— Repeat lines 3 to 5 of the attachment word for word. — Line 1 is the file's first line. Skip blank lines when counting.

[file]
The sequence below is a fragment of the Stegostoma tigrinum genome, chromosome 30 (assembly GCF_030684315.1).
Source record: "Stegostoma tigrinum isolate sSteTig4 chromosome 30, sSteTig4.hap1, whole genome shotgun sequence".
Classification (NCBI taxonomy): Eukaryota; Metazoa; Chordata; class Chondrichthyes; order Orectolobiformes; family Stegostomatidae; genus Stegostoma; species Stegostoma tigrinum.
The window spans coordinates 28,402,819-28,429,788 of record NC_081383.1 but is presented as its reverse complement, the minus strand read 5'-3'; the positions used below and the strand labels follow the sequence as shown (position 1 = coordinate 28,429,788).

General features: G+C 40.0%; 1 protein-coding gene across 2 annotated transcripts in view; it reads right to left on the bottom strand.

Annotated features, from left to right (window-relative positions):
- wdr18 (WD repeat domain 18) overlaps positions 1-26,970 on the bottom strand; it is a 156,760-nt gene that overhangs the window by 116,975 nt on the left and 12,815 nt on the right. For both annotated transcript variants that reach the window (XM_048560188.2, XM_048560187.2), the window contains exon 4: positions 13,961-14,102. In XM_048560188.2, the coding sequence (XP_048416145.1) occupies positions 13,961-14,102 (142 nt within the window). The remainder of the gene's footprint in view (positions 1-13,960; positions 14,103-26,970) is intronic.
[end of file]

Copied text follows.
Classification (NCBI taxonomy): Eukaryota; Metazoa; Chordata; class Chondrichthyes; order Orectolobiformes; family Stegostomatidae; genus Stegostoma; species Stegostoma tigrinum.
The window spans coordinates 28,402,819-28,429,788 of record NC_081383.1 but is presented as its reverse complement, the minus strand read 5'-3'; the positions used below and the strand labels follow the sequence as shown (position 1 = coordinate 28,429,788).

General features: G+C 40.0%; 1 protein-coding gene across 2 annotated transcripts in view; it reads right to left on the bottom strand.